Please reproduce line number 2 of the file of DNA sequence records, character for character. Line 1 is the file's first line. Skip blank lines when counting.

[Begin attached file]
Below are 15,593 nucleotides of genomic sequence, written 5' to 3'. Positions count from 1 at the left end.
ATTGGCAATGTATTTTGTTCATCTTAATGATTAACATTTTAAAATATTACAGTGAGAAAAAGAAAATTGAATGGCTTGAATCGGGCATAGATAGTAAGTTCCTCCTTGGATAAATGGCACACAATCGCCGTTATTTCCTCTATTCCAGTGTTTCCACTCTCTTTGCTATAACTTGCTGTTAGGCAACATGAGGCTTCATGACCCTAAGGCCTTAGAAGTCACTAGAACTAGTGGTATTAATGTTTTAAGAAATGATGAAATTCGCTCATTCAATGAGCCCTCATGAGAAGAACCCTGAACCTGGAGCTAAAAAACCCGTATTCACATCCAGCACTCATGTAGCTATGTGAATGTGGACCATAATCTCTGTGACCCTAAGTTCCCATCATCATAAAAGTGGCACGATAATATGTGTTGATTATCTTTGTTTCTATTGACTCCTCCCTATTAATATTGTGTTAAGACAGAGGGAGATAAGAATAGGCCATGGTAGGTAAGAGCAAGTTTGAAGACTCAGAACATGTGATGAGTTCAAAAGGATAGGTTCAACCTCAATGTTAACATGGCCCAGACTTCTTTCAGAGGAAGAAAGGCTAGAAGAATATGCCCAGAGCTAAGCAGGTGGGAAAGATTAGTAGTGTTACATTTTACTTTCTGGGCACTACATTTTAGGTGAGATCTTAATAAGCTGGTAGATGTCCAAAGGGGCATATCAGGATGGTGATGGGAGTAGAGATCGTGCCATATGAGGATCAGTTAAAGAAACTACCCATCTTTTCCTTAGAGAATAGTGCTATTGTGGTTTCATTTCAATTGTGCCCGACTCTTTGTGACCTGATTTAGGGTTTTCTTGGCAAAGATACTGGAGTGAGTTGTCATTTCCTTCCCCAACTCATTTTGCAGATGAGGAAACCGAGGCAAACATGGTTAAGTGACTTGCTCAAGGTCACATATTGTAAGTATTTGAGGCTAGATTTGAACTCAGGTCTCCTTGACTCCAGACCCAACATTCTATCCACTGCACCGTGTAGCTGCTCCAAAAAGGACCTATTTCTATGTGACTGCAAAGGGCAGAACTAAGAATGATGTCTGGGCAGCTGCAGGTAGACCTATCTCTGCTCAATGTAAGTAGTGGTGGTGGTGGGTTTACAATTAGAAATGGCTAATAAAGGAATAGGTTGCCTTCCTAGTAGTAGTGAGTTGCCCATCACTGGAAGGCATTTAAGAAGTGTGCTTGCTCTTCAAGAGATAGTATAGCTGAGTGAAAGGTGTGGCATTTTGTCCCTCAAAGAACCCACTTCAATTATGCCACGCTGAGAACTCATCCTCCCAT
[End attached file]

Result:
ATTGGCAATGTATTTTGTTCATCTTAATGATTAACATTTTAAAATATTACAGTGAGAAAAAGAAAATTGAATGGCTTGAATCGGGCATAGATAGTAAGTTCCTCCTTGGATAAATGGCACACAATCGCCGTTATTTCCTCTATTCCAGTGTTTCCACTCTCTTTGCTATAACTTGCTGTTAGGCAACATGAGGCTTCATGACCCTAAGGCCTTAGAAGTCACTAGAACTAGTGGTATTAATGTTTTAAGAAATGATGAAATTCGCTCATTCAATGAGCCCTCATGAGAAGAACCCTGAACCTGGAGCTAAAAAACCCGTATTCACATCCAGCACTCATGTAGCTATGTGAATGTGGACCATAATCTCTGTGACCCTAAGTTCCCATCATCATAAAAGTGGCACGATAATATGTGTTGATTATCTTTGTTTCTATTGACTCCTCCCTATTAATATTGTGTTAAGACAGAGGGAGATAAGAATAGGCCATGGTAGGTAAGAGCAAGTTTGAAGACTCAGAACATGTGATGAGTTCAAAAGGATAGGTTCAACCTCAATGTTAACATGGCCCAGACTTCTTTCAGAGGAAGAAAGGCTAGAAGAATATGCCCAGAGCTAAGCAGGTGGGAAAGATTAGTAGTGTTACATTTTACTTTCTGGGCACTACATTTTAGGTGAGATCTTAATAAGCTGGTAGATGTCCAAAGGGGCATATCAGGATGGTGATGGGAGTAGAGATCGTGCCATATGAGGATCAGTTAAAGAAACTACCCATCTTTTCCTTAGAGAATAGTGCTATTGTGGTTTCATTTCAATTGTGCCCGACTCTTTGTGACCTGATTTAGGGTTTTCTTGGCAAAGATACTGGAGTGAGTTGTCATTTCCTTCCCCAACTCATTTTGCAGATGAGGAAACCGAGGCAAACATGGTTAAGTGACTTGCTCAAGGTCACATATTGTAAGTATTTGAGGCTAGATTTGAACTCAGGTCTCCTTGACTCCAGACCCAACATTCTATCCACTGCACCGTGTAGCTGCTCCAAAAAGGACCTATTTCTATGTGACTGCAAAGGGCAGAACTAAGAATGATGTCTGGGCAGCTGCAGGTAGACCTATCTCTGCTCAATGTAAGTAGTGGTGGTGGTGGGTTTACAATTAGAAATGGCTAATAAAGGAATAGGTTGCCTTCCTAGTAGTAGTGAGTTGCCCATCACTGGAAGGCATTTAAGAAGTGTGCTTGCTCTTCAAGAGATAGTATAGCTGAGTGAAAGGTGTGGCATTTTGTCCCTCAAAGAACCCACTTCAATTATGCCACGCTGAGAACTCATCCTCCCAT